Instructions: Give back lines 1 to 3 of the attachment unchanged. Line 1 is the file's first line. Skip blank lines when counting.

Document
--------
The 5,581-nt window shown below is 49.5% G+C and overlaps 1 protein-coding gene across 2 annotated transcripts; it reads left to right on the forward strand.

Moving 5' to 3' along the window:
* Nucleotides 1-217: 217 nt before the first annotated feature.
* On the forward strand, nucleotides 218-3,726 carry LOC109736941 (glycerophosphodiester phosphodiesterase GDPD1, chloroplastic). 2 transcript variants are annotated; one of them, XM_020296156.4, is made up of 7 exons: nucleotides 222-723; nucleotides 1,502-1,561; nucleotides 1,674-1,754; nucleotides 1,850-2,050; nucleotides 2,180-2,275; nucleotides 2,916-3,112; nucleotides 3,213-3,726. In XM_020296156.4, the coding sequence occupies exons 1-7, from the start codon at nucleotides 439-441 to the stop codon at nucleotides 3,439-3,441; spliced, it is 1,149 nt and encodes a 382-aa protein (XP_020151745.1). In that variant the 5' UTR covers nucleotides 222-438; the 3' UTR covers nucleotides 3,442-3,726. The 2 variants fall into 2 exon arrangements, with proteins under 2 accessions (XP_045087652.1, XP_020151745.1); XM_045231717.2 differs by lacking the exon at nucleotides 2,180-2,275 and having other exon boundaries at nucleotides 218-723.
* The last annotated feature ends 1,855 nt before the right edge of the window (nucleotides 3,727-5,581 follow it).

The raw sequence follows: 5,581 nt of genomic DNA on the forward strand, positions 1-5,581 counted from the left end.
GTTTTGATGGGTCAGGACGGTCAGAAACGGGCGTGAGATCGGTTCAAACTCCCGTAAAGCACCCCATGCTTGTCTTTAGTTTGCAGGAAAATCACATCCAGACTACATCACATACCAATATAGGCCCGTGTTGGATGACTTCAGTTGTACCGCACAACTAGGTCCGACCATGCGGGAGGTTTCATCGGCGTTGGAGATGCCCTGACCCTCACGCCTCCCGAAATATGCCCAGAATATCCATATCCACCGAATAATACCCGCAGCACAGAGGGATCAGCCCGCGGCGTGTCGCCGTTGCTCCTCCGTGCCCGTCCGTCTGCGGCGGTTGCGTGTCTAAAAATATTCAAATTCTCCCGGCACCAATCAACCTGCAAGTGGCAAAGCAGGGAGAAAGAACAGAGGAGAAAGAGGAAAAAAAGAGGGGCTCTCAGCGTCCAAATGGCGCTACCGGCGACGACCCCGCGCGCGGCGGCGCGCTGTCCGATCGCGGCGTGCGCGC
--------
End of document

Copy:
The 5,581-nt window shown below is 49.5% G+C and overlaps 1 protein-coding gene across 2 annotated transcripts; it reads left to right on the forward strand.

Moving 5' to 3' along the window:
* Nucleotides 1-217: 217 nt before the first annotated feature.